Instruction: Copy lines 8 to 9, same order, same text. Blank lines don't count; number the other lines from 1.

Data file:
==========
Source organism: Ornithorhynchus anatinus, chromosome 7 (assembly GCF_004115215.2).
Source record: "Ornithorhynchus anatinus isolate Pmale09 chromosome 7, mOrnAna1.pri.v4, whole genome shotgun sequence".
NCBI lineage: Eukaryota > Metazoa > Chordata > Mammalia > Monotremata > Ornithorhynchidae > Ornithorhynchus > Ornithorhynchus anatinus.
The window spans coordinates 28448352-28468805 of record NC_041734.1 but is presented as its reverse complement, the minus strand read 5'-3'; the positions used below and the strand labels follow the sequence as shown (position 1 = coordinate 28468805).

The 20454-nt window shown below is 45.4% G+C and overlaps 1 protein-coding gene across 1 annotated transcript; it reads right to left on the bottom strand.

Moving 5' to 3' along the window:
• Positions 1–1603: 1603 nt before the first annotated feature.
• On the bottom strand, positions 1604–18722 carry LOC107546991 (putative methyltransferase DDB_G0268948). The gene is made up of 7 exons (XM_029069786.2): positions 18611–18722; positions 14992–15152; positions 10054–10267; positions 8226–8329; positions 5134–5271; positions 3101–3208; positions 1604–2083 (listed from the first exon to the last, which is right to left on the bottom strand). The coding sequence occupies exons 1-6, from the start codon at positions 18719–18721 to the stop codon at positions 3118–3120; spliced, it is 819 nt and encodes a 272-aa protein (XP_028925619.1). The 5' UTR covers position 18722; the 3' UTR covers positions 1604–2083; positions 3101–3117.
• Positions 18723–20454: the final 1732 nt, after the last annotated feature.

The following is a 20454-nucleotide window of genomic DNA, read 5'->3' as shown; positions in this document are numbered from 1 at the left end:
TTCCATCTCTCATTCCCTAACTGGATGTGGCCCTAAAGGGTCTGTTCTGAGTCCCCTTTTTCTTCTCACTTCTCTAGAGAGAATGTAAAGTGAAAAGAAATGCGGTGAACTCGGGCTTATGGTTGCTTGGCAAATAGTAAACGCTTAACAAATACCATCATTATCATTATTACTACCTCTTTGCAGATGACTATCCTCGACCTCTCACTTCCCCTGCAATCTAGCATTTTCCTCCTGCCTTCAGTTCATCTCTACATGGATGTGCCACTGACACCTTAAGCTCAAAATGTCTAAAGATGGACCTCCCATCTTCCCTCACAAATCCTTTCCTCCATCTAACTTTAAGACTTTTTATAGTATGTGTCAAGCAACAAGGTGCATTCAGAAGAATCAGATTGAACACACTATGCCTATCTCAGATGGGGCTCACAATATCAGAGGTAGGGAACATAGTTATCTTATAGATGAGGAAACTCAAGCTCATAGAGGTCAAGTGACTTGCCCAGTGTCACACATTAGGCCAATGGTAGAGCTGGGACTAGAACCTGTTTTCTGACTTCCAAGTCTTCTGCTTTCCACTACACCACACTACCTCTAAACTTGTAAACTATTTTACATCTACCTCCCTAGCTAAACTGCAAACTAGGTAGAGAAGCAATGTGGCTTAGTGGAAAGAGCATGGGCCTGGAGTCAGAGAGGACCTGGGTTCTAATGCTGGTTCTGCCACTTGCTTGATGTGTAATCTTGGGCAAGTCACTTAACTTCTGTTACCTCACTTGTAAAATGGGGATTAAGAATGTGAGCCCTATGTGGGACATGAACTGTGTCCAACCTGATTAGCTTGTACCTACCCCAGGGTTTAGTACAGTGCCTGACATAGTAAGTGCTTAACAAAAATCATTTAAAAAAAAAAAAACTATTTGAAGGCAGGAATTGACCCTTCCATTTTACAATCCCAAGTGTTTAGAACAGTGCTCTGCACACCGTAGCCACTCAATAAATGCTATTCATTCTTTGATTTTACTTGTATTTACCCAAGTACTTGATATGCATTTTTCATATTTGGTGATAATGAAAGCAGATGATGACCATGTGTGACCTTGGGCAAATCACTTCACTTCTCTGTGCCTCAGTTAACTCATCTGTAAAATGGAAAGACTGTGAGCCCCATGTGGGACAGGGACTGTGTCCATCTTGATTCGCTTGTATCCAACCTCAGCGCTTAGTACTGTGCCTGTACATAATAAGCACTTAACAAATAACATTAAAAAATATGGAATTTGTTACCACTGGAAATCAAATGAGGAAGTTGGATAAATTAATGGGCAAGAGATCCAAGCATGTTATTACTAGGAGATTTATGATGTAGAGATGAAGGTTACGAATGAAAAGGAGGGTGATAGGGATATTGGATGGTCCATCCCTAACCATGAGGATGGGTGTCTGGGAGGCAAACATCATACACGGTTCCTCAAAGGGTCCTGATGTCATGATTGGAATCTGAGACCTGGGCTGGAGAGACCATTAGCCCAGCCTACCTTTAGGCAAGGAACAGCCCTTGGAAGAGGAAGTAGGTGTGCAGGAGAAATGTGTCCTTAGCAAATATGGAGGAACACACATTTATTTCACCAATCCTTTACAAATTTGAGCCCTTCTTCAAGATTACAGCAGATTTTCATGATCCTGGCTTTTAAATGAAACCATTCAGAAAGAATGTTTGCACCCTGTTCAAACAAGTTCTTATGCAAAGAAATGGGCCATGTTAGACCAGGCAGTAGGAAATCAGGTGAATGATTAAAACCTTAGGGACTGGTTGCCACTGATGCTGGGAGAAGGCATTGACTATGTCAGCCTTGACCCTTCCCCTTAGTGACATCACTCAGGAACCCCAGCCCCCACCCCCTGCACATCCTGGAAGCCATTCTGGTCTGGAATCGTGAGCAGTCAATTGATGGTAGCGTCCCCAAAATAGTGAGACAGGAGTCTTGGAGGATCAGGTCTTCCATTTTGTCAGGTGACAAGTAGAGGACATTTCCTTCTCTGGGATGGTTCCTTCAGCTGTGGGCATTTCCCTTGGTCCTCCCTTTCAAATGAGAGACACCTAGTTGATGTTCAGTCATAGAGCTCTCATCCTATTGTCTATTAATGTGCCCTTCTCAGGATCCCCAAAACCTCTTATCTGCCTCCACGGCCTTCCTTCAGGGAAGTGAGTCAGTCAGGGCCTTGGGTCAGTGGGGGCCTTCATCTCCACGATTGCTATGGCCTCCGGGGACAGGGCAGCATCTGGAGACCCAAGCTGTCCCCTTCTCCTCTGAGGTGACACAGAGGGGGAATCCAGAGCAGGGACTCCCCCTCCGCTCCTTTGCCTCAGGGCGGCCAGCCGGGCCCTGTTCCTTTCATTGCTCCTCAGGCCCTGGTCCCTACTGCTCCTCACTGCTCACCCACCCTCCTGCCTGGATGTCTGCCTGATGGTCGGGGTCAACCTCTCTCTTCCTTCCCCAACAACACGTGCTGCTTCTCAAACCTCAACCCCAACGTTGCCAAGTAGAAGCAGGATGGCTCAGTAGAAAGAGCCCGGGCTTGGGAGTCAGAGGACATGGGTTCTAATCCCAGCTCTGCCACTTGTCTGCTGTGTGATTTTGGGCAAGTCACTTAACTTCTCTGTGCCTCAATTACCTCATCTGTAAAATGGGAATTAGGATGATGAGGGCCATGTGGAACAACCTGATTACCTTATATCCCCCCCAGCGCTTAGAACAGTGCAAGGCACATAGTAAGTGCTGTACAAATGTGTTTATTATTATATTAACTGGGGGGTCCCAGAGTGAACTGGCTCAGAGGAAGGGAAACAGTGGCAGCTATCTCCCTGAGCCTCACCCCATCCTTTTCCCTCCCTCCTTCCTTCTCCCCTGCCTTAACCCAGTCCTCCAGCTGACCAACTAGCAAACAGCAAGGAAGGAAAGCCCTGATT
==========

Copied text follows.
• On the bottom strand, positions 1604–18722 carry LOC107546991 (putative methyltransferase DDB_G0268948). The gene is made up of 7 exons (XM_029069786.2): positions 18611–18722; positions 14992–15152; positions 10054–10267; positions 8226–8329; positions 5134–5271; positions 3101–3208; positions 1604–2083 (listed from the first exon to the last, which is right to left on the bottom strand). The coding sequence occupies exons 1-6, from the start codon at positions 18719–18721 to the stop codon at positions 3118–3120; spliced, it is 819 nt and encodes a 272-aa protein (XP_028925619.1). The 5' UTR covers position 18722; the 3' UTR covers positions 1604–2083; positions 3101–3117.
• Positions 18723–20454: the final 1732 nt, after the last annotated feature.